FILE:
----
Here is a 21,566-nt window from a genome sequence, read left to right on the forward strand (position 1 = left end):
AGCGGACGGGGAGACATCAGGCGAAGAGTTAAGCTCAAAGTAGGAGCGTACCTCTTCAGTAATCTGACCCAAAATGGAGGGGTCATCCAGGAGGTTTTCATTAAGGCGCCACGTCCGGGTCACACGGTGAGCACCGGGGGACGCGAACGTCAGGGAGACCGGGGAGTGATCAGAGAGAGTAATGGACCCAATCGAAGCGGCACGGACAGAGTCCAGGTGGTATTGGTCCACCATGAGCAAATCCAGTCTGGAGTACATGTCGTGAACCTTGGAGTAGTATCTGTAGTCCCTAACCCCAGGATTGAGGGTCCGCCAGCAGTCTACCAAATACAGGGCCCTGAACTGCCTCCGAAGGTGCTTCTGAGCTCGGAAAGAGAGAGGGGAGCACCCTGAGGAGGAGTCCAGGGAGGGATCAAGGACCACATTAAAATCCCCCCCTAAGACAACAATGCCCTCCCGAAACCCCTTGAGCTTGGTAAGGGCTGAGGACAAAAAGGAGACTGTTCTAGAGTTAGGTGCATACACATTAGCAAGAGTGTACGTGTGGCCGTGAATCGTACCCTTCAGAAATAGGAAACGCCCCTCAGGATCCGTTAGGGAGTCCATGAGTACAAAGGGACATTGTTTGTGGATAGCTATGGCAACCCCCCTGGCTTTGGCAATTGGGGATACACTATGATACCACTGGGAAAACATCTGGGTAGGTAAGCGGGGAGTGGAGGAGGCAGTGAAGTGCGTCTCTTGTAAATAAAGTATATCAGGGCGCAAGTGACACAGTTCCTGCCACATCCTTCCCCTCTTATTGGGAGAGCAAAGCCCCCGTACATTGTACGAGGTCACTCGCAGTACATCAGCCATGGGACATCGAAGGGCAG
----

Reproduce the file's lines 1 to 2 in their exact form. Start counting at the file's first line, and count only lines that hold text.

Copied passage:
Here is a 21,566-nt window from a genome sequence, read left to right on the forward strand (position 1 = left end):
AGCGGACGGGGAGACATCAGGCGAAGAGTTAAGCTCAAAGTAGGAGCGTACCTCTTCAGTAATCTGACCCAAAATGGAGGGGTCATCCAGGAGGTTTTCATTAAGGCGCCACGTCCGGGTCACACGGTGAGCACCGGGGGACGCGAACGTCAGGGAGACCGGGGAGTGATCAGAGAGAGTAATGGACCCAATCGAAGCGGCACGGACAGAGTCCAGGTGGTATTGGTCCACCATGAGCAAATCCAGTCTGGAGTACATGTCGTGAACCTTGGAGTAGTATCTGTAGTCCCTAACCCCAGGATTGAGGGTCCGCCAGCAGTCTACCAAATACAGGGCCCTGAACTGCCTCCGAAGGTGCTTCTGAGCTCGGAAAGAGAGAGGGGAGCACCCTGAGGAGGAGTCCAGGGAGGGATCAAGGACCACATTAAAATCCCCCCCTAAGACAACAATGCCCTCCCGAAACCCCTTGAGCTTGGTAAGGGCTGAGGACAAAAAGGAGACTGTTCTAGAGTTAGGTGCATACACATTAGCAAGAGTGTACGTGTGGCCGTGAATCGTACCCTTCAGAAATAGGAAACGCCCCTCAGGATCCGTTAGGGAGTCCATGAGTACAAAGGGACATTGTTTGTGGATAGCTATGGCAACCCCCCTGGCTTTGGCAATTGGGGATACACTATGATACCACTGGGAAAACATCTGGGTAGGTAAGCGGGGAGTGGAGGAGGCAGTGAAGTGCGTCTCTTGTAAATAAAGTATATCAGGGCGCAAGTGACACAGTTCCTGCCACATCCTTCCCCTCTTATTGGGAGAGCAAAGCCCCCGTACATTGTACGAGGTCACTCGCAGTACATCAGCCATGGGACATCGAAGGGCAG